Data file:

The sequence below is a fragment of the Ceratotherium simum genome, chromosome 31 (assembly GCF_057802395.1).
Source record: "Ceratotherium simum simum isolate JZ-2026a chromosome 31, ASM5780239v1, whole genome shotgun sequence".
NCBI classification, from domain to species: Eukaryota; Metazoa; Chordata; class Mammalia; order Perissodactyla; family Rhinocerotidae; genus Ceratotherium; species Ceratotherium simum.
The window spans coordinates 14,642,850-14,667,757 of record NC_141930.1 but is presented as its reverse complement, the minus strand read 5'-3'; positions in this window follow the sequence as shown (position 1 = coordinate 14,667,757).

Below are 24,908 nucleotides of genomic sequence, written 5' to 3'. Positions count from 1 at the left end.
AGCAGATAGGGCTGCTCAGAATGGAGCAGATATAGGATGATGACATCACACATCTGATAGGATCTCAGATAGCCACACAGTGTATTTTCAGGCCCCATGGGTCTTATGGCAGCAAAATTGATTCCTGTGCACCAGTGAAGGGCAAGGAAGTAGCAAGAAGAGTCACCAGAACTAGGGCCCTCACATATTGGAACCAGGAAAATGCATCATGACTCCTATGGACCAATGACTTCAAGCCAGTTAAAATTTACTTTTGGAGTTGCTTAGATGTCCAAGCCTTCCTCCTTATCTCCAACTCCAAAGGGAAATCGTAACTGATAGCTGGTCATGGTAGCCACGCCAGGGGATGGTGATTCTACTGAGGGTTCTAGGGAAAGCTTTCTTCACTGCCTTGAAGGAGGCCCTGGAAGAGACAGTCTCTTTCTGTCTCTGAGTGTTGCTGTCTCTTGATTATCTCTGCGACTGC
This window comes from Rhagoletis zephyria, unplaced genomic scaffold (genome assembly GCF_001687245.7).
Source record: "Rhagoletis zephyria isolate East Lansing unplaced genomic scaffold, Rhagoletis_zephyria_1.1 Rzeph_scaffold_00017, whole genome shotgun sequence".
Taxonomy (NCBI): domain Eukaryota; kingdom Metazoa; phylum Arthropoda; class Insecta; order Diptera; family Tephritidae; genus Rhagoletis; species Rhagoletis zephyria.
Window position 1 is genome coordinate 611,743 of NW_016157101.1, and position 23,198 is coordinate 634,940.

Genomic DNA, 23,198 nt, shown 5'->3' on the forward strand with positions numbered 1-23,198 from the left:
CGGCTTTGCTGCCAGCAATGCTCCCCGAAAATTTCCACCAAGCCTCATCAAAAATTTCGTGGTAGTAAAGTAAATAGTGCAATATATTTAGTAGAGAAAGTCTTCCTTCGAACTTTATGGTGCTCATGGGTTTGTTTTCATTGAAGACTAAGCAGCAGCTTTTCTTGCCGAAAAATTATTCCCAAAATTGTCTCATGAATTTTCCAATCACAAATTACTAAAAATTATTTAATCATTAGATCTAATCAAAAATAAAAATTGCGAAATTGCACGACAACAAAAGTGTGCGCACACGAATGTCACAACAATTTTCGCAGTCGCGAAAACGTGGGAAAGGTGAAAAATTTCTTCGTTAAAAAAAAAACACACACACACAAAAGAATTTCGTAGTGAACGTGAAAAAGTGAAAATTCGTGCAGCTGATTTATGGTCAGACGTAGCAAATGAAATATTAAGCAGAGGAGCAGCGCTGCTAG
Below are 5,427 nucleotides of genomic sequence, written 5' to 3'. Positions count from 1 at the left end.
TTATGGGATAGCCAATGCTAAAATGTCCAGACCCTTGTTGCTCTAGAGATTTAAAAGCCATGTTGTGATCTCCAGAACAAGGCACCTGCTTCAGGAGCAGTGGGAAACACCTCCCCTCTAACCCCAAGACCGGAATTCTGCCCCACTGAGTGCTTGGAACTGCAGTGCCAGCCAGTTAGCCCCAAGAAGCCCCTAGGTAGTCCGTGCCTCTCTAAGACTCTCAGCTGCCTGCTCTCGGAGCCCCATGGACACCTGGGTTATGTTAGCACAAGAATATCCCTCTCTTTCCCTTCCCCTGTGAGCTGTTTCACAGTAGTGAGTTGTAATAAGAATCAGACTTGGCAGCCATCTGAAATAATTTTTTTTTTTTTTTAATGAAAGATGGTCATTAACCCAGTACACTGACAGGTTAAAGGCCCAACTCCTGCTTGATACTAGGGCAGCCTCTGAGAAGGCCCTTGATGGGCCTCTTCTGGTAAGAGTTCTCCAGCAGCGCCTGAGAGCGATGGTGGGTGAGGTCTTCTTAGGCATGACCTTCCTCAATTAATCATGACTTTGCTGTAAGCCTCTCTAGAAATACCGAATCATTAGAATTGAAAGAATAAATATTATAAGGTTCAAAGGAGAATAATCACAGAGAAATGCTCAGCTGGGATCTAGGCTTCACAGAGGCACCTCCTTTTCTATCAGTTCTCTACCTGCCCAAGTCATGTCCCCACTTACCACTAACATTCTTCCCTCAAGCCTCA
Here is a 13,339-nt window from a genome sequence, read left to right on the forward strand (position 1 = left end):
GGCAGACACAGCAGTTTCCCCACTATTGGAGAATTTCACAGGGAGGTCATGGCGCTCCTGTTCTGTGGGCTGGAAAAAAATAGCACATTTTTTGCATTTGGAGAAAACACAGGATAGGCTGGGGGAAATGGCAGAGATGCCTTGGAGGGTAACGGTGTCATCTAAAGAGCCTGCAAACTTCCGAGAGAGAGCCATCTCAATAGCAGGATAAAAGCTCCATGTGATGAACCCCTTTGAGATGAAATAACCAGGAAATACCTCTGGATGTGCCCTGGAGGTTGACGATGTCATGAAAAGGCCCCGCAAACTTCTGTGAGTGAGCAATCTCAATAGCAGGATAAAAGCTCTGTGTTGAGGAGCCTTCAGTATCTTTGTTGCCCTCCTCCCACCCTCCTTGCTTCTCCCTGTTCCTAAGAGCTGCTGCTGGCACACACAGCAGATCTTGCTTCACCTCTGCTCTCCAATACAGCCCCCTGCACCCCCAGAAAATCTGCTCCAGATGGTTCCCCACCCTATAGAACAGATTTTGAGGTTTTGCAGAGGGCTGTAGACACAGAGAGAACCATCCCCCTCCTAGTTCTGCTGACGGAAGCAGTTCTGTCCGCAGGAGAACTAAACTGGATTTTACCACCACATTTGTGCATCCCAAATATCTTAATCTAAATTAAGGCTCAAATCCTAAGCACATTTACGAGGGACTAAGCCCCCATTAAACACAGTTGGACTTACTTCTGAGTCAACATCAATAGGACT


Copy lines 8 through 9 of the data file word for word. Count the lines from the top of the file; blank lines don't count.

Source record: "Rhagoletis zephyria isolate East Lansing unplaced genomic scaffold, Rhagoletis_zephyria_1.1 Rzeph_scaffold_00017, whole genome shotgun sequence".
Taxonomy (NCBI): domain Eukaryota; kingdom Metazoa; phylum Arthropoda; class Insecta; order Diptera; family Tephritidae; genus Rhagoletis; species Rhagoletis zephyria.